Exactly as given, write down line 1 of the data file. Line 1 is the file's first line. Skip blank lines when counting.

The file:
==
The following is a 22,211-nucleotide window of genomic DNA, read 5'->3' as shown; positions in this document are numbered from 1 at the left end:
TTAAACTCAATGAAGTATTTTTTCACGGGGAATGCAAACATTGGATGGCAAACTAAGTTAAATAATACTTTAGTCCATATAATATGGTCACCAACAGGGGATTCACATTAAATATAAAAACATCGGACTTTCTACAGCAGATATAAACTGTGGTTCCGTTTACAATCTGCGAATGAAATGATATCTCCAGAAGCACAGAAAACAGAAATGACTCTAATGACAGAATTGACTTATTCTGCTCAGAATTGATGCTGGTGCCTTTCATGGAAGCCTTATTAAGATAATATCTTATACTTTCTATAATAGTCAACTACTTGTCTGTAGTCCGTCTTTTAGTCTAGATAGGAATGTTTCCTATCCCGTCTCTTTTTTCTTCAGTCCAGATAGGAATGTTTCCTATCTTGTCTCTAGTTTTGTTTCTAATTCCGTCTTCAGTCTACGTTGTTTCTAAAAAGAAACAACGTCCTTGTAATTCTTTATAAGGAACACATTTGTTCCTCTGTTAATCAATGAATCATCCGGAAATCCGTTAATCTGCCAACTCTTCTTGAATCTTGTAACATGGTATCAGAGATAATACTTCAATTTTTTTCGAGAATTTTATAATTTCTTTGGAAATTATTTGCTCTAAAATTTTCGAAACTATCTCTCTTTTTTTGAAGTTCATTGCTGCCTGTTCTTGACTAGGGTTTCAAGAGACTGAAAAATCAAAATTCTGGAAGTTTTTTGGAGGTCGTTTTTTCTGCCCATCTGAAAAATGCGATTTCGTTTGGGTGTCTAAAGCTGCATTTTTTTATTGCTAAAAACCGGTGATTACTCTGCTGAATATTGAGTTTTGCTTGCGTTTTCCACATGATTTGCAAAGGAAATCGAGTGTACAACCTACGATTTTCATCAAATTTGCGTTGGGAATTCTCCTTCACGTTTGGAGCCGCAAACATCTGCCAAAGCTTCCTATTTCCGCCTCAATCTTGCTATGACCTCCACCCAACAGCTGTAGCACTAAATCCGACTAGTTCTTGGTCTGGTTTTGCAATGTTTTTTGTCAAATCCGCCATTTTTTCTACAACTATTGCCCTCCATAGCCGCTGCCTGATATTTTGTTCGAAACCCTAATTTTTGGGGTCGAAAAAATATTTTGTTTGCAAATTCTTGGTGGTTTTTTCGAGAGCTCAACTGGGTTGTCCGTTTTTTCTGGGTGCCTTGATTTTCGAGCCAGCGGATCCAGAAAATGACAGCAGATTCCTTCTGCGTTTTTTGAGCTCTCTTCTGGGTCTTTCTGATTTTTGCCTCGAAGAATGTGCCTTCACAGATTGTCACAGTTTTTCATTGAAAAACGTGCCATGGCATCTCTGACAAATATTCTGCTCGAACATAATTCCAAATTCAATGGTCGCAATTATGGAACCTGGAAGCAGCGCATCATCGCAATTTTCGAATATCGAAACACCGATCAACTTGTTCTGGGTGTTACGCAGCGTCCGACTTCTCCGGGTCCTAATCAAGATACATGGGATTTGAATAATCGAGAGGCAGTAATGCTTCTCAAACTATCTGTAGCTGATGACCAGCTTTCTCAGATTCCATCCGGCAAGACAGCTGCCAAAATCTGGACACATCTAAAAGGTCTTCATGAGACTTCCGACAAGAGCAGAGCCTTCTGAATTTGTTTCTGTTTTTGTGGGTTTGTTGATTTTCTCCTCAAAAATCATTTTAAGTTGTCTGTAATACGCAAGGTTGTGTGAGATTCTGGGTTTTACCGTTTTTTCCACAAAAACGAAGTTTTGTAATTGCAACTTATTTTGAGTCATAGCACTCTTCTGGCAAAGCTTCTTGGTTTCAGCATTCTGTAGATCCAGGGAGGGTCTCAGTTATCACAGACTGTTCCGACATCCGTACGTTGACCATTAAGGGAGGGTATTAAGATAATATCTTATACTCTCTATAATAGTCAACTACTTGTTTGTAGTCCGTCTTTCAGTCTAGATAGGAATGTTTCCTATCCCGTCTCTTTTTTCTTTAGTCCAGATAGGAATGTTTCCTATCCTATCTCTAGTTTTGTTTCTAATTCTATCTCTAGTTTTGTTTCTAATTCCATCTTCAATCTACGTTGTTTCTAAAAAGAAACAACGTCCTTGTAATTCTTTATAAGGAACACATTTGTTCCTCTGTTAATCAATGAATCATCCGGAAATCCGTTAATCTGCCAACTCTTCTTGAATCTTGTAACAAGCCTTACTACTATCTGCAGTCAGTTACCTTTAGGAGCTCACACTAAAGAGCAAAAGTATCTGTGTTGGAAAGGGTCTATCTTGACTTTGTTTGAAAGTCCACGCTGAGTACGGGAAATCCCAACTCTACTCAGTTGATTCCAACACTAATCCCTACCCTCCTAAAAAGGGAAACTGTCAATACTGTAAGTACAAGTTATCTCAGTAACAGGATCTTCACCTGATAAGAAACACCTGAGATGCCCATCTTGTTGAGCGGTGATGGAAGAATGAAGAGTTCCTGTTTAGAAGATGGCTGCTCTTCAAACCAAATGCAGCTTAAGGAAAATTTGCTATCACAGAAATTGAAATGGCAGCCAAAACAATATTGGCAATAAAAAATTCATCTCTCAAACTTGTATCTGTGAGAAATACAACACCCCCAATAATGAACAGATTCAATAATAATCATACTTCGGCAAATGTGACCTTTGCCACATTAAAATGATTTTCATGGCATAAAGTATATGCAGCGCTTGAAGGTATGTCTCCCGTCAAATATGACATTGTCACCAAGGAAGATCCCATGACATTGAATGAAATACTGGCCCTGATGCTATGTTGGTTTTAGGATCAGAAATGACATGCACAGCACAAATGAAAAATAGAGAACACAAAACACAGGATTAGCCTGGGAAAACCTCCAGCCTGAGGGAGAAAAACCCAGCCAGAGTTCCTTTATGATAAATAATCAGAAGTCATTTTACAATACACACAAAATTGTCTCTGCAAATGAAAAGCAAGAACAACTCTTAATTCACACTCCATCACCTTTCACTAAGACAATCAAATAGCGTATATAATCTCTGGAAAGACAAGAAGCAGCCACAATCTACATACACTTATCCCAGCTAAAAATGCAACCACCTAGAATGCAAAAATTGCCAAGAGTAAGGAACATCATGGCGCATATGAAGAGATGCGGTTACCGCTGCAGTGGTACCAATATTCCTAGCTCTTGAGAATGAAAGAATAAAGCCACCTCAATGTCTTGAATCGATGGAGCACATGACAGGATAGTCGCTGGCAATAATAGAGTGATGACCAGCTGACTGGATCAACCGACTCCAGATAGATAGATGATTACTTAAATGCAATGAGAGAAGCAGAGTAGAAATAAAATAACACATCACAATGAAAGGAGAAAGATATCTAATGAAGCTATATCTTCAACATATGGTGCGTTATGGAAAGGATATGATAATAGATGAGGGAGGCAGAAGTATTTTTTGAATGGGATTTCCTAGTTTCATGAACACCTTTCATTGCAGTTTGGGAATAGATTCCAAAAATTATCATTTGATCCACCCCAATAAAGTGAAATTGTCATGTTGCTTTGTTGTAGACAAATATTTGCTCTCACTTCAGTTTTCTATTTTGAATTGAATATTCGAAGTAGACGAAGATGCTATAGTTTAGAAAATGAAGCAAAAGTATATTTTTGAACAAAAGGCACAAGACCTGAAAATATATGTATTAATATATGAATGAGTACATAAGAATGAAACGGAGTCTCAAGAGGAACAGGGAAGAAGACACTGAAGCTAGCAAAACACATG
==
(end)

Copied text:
The following is a 22,211-nucleotide window of genomic DNA, read 5'->3' as shown; positions in this document are numbered from 1 at the left end: